McDonald’s, the world’s largest restaurant chain by sales, has pledged to diversify its supply chain in the coming years and is backed by strong partners. About 25 percent of the company’s annual spending on the domestic supply chain, or about $3.5 billion, will go to suppliers controlled by women and minorities by 2025, McDonald’s said in a statement Thursday. This figure, which compares to the current level of spending around 23% in the supply chain, would include spending by franchisees, who own and operate 93% of McDonald’s units globally.
The Chicago-based company, along with partners such as Cargill and Tyson Foods, is also committed to a number of measures, including annual equity and inclusion training for employees, increasing minority representation in leadership, and monitoring initiatives to improve equality. .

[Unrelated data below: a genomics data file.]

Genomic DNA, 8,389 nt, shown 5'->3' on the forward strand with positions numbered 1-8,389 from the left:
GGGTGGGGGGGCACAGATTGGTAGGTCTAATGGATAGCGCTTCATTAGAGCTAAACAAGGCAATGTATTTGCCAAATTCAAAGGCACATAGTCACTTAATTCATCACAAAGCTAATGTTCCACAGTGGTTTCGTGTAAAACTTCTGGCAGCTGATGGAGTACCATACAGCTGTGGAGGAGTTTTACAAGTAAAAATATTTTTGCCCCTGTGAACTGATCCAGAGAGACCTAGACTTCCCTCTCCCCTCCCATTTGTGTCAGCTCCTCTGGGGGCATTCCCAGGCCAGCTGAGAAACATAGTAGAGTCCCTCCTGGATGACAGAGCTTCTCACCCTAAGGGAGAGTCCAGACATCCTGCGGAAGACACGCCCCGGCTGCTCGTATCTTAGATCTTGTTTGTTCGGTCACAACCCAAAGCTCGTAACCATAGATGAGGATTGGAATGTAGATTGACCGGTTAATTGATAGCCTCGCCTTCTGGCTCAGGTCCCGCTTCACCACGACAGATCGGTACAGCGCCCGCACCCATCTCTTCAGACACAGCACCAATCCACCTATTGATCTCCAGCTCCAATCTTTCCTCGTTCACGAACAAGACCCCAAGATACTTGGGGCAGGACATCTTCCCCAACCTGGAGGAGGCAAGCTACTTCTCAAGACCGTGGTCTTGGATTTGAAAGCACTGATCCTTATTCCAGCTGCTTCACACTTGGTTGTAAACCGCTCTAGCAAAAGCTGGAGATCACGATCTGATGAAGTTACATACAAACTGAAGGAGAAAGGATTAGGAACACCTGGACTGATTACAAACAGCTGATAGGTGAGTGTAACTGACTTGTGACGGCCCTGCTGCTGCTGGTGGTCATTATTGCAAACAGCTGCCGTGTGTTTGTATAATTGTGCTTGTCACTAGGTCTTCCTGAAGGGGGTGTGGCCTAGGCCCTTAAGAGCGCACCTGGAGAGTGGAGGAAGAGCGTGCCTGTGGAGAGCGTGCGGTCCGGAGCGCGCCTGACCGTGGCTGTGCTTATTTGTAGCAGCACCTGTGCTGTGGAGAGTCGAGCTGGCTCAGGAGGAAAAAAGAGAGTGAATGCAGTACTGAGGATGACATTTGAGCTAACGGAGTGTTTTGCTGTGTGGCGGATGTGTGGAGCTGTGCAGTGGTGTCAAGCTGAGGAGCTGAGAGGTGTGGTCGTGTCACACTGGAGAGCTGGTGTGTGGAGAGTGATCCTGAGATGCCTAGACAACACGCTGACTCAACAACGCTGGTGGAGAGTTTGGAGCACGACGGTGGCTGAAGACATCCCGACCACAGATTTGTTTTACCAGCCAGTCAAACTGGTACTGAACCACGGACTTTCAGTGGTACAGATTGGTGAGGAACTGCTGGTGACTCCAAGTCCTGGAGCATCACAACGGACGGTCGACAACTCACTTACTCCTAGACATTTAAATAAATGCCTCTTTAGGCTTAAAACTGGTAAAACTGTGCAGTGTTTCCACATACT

McDonald’s and other large companies are under increasing pressure to improve minority representation and expand programs to help communities following the killing of George Floyd Jr. last year. Protests and inequality in the United States were closely scrutinized.
The network is also facing lawsuits that question its practices in the region. In May, media mogul Byron Allen sued McDonald’s in a $10 billion lawsuit alleging that the fast-food giant discriminates against black-controlled media companies like his.
A group of black franchisees also complained in court that McDonald’s set up restaurants in crime-ridden areas, which would hurt business. The network has faced other cases alleging that the company prefers whites among executives and workers.
McDonald’s defended its record against complaints and announced equity-focused initiatives, such as an order to direct more advertising money to black-owned media.
Other companies that on Thursday signed a McDonald’s pledge to diversify their supplier base include Accenture, Baker Mackenzie, Fair Oak Foods and Greenberg Trarig.